Cardiovascular risk factors among long-term survivors of breast, prostate, colorectal, and gynecologic cancers: a gap in survivorship care?
Purchase on Springer.com
$39.95 / €34.95 / £29.95*
Rent the article at a discountRent now
* Final gross prices may vary according to local VAT.
Individuals diagnosed with high survival cancers will often die of cardiovascular disease (CVD) rather than a recurrence of their cancer, yet CVD risk factors may be overlooked during survivorship care. We assess the prevalence of CVD risk factors among long-term cancer survivors and compare results to survey data from the general population in the same geographic region. We also characterize how often at-risk survivors discuss CVD-related health behaviors with their health care providers.
Survivors (n = 1,582) of breast, prostate, colorectal, and gynecologic cancers, 4–14 years after diagnosis, were recruited from two California cancer registries for a cross-sectional mail survey. We assessed CVD risk factors, including smoking, body mass index, physical inactivity, hypercholesterolemia, hypertension, and diabetes, as well as report of discussions with health care providers about diet, exercise, smoking, and lifestyle change assistance.
With the exception of current smoking, CVD risk factors were more common among survivors than the general adult population. Of survivors, 62.0 % were overweight or obese, 55.0 % reported hypertension, 20.7 % reported diabetes, 18.1 % were inactive, and 5.1 % were current smokers. Compared to white, non-Hispanic survivors, Hispanic (b = 0.37, p = 0.007) and African-American (b = 0.66, p < 0.0001), but not Asian, survivors reported significantly more risk factors. One in three survivors with one or more risk factors for CVD did not report a health promotion discussion with their health care providers.
CVD risk factors are common among long-term survivors, but many at-risk survivors may not discuss lifestyle prevention with their health care team. Primary care and oncology should work together to deliver optimal survivorship care that addresses CVD risk factors, as well as prevalent disease.
Implications for cancer survivors
Cardiovascular disease may compromise cancer survivors’ long-term health and well-being, yet cardiovascular risk factors may be overlooked during survivorship care. We document that CVD risk factors are common among cancers survivors, yet nearly a third of survivors do not report health promotion discussions with their medical teams. Survivors should be aware of their cardiovascular risk factors and initiate discussions with their medical teams about health promotion topics, if appropriate.
- Patnaik J, Byers T, DiGuiseppi C, Dabelea D, Denberg T. Cardiovascular disease competes with breast cancer as the leading cause of death for older females diagnosed with breast cancer: a retrospective cohort study. Breast Cancer Research. 2011;13:R64. CrossRef
- Shikanov S, Kocherginsky M, Shalhav AL, Eggener SE. Cause-specific mortality following radical prostatectomy. Prostate Cancer Prostatic Dis. 2011;15:106–10. CrossRef
- Fossa SD, Gilbert E, Dores GM, Chen J, McGlynn KA, Schonfeld S, et al. Noncancer causes of death in survivors of testicular cancer. J Natl Cancer Inst. 2007;99:533–44. CrossRef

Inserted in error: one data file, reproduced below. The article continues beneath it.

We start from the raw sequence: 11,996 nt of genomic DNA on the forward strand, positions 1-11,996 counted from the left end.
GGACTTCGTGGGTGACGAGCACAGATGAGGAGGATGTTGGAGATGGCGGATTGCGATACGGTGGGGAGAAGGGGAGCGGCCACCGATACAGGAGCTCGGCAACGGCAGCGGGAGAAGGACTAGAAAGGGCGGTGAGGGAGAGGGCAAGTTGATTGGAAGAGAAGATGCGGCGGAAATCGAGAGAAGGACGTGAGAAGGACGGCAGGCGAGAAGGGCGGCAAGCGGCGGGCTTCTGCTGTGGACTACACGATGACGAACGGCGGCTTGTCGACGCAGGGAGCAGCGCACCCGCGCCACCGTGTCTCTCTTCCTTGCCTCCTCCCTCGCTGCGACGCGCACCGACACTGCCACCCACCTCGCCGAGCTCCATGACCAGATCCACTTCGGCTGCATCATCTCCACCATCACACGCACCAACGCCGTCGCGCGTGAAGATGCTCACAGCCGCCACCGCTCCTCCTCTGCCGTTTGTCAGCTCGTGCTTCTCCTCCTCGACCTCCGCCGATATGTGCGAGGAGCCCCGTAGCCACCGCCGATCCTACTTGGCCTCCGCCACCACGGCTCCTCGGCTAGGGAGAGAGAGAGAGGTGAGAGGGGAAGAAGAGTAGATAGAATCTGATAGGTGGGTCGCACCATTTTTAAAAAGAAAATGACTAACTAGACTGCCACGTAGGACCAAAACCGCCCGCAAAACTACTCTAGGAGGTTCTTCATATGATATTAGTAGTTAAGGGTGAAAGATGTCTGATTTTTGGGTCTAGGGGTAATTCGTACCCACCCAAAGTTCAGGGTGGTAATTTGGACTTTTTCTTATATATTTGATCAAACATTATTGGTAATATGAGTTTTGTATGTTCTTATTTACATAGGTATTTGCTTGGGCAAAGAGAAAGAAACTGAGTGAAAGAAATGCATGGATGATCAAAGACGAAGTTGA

- Baade PD, Fritschi L, Eakin EG. Non-cancer mortality among people diagnosed with cancer (Australia). Cancer Causes Control. 2006;17:287–97. CrossRef
- Jones LW, Haykowsky MJ, Swartz JJ, Douglas PS, Mackey JR. Early breast cancer therapy and cardiovascular injury. J Am Coll Cardiol. 2007;50:1435–41. CrossRef
- Hawkes AL, Lynch BM, Owen N, Aitken JF. Lifestyle factors associated concurrently and prospectively with co-morbid cardiovascular disease in a population-based cohort of colorectal cancer survivors. Eur J Cancer. 2011;47:267–76. CrossRef
- Wolin KY, Colditz GA. Implementing chronic disease prevention amongst cancer survivors. J Intern Med. 2011;269:85–7. CrossRef
- Haugnes HS, Wethal T, Aass N, Dahl O, Klepp OR, Langberg CW, et al. Cardiovascular risk factors and morbidity in long-term survivors of testicular cancer: a 20-year follow-up study. J Clin Oncol. 2010;28:4649–57. CrossRef
- Howlander N, Noone AM, Krapcho M, Neyman N, Aminou R, Waldron W, et al. SEER cancer statistics review, 1975–2008. Bethesda: National Cancer Institute; 2011.
- Enright K, Krzyzanowska M. Control of cardiovascular risk factors among adult cancer survivors: a population-based survey. Cancer Causes Control. 2010;21:1867–74. CrossRef
- Bambs C, Kip KE, Dinga A, Mulukutla SR, Aiyer AN, Reis SE. Low prevalence of “ideal cardiovascular health” in a community-based population: the heart strategies concentrating on risk evaluation (Heart SCORE) study. Circulation. 2011;123:850–7. CrossRef
- Shay CM, Ning H, Allen NB, Carnethon MR, Chiuve SE, Greenlund KJ, et al. Status of cardiovascular health in US adults: prevalence estimates from the National Health and Nutrition Examination Surveys (NHANES) 2003–2008. Circulation. 2012;125:45–56. CrossRef
- Folsom AR, Yatsuya H, Nettleton JA, Lutsey PL, Cushman M, Rosamond WD. Community prevalence of ideal cardiovascular health, by the American Heart Association definition, and relationship with cardiovascular disease incidence. J Am Coll Cardiol. 2011;57:1690–6. CrossRef
- Sabatino SA, Coates RJ, Uhler RJ, Pollack LA, Alley LG, Zauderer LJ. Provider counseling about health behaviors among cancer survivors in the United States. J Clin Oncol. 2007;25:2100–6. CrossRef